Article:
We in the modern world are so quick to condemn the ancients for misogyny, for not treating women as equals, for subjugating women, we forget how dangerous it was to be a woman in the ancient world. Indeed, those in the ancient world would be puzzled by these accusations, they would reply that their entire culture is built around the need to protect women, for it was dangerous for pretty women to be wandering about town for any reason, rape was a constant threat, women were sequestered partially for their protection. The Hebrews in the Old Testament culture did not sequester women quite as much as the Greeks, many of the stories in the Old Testament describe how romances center around the wells where the women draw water for their flocks. This was true even in the middle ages, St Francis and his monks could choose to minister to the townspeople, but St Claire and her nuns were always cloistered. […]
Slavery in the ancient world was not based solely on race like in the Confederate South. Slavery in the ancient world happened to you when your city was conquered or when you were kidnapped by pirates. When a city was defeated the women and children were often enslaved, the men were often slaughtered, though sometimes they were enslaved to work in the mines. Or if you could not pay your bills you could be sold into slavery. […]
We are tempted to view slavery as something that went away with the Civil War, that with regards to slavery the modern world is so morally superior to the ancient world. The truth is that there were no employees in the ancient world, that slaves in the ancient worlds did the work that employees are hired to do in today’s world.
To understand the role of slaves in the ancient world we have a totally distorted picture when we only focus on the moral wrong of owning another person, treating servants like talking draft animals. The other aspect of slavery is paying someone such low wages that they cannot feed their family with dignity, that they feel like they live forever on the edge of the abyss, where the slightest crisis could force them to live in the streets. Someone who earns starvation wages is very much a modern-day slave. […]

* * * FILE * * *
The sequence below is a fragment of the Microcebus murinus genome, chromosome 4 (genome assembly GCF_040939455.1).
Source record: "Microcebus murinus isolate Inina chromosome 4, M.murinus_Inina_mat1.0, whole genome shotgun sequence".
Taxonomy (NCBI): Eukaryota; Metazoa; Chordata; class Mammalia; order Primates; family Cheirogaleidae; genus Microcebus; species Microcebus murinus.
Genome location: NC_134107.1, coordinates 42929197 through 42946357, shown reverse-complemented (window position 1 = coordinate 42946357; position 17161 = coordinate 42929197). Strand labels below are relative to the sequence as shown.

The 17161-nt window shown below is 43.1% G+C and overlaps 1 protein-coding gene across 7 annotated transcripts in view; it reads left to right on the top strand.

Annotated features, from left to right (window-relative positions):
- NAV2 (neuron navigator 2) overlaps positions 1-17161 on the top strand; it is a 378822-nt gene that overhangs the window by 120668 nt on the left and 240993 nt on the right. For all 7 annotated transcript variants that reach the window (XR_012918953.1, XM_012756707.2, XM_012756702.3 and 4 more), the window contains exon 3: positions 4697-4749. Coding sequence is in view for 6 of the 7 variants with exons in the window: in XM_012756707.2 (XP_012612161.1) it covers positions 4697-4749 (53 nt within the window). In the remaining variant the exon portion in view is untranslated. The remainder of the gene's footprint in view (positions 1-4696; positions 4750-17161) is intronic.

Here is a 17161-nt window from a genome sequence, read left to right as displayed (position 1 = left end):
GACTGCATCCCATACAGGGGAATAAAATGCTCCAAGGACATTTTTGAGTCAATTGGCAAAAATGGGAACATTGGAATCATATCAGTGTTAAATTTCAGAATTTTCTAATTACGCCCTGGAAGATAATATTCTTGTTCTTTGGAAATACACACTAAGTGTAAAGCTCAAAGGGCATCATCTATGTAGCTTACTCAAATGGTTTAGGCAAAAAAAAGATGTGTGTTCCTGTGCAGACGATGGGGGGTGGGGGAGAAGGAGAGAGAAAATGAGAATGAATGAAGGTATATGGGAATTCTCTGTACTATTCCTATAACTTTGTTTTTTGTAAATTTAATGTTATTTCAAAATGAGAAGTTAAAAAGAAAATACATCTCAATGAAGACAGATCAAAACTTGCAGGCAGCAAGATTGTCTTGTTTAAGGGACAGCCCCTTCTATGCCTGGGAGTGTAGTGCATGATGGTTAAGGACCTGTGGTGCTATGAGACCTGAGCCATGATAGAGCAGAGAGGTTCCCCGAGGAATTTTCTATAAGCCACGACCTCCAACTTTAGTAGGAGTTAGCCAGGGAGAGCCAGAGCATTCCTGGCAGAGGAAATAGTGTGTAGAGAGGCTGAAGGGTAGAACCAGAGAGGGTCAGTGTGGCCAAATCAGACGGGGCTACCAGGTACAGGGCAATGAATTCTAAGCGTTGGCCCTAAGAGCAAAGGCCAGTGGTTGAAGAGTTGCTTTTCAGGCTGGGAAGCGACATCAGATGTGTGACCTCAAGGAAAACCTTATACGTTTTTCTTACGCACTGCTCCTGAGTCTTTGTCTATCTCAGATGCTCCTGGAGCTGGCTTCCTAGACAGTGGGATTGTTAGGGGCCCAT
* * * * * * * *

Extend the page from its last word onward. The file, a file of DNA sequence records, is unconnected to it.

The ancient world is very different from the modern world. We in the modern world view life is sacred, today we expect our children to survive until old age, because modern medicine ensures a long healthy life to most of us. If I had lived in the ancient world, I would have died as a teenager from appendicitis. In the ancient world, parents often did not name their children until they were a few weeks old due to the high infant mortality rate. Only half of children survived to adulthood, some scholars estimate that only one in ten survived to a ripe old age.
Warfare is mentioned over three hundred times in the Old Testament, swords four hundred times. Ancient Israel was caught in many of the ancient wars since it was in the cross-roads of trade routes between Mesopotamia and Egypt. Since Judah was mountainous, its armies relied heavily on infantry, but the Bible mentions that King Ahab of the Northern Kingdom had chariots, and that he was felled by arrow probably shot by a composite bow. Assyria and Babylon had cavalry archers on horseback, but not Egypt or Israel. An Israeli chariot had three horses pulling three men, a driver with a spear, an archer, and a shield bearer. We know from our Sunday School stores King David slew Goliath with a sling, but the ancient slings were not the puny toys we imagine, the sling in the ancient world was a deadly combat weapon. A skilled slinger could sling a rock over 120 miles per hour, faster than the fastest fast ball. […]
The Greek innovation to ancient warfare was their hoplite warrior phalanx, a formation eight to ten rows of a hundred or more warriors, sometimes extending a quarter of a mile. The shields of the front row would interlock, and the entire formation would press upon the enemy, the soldiers would first throw their spears then jab with their swords from behind their shields, strictly maintaining their position. This required training and practice, the Athenians expected their nobles to drill during the year, the Spartans had a year-round military the practiced year-round. […]
The Greeks were the most formidable fighting force in the Near East. The mighty Persian empire loaded their army on ships to fight what they thought would be an easy victory, but were decisively defeated by Athens and Sparta and their allies both on land and on sea in two separate wars. This established the reputation of the Greeks, later a Persian prince, Cyrus the Younger, hired a Greek hoplite infantry army to fight for the crown of Persia. The Greeks dominated the battle, but Cyrus was killed in the fighting. Losing their patron, the Greeks were forced to fight their way through the Persian Empire back to the Black Sea and then to Greece. This showed that the mighty Persians were vulnerable, later Alexander the Great of Macedon would conquer all of Persia and some of India also.
The Greeks may have been the founders of Western Civilization, but they were first and foremost a warrior society. If the Greeks weren’t formidable warriors they would have been conquered by the mighty Persian Empire, which means that there would be no Socrates, no Plato, no Xenophon, the Greeks would not have been able to leave us a cultural legacy. […]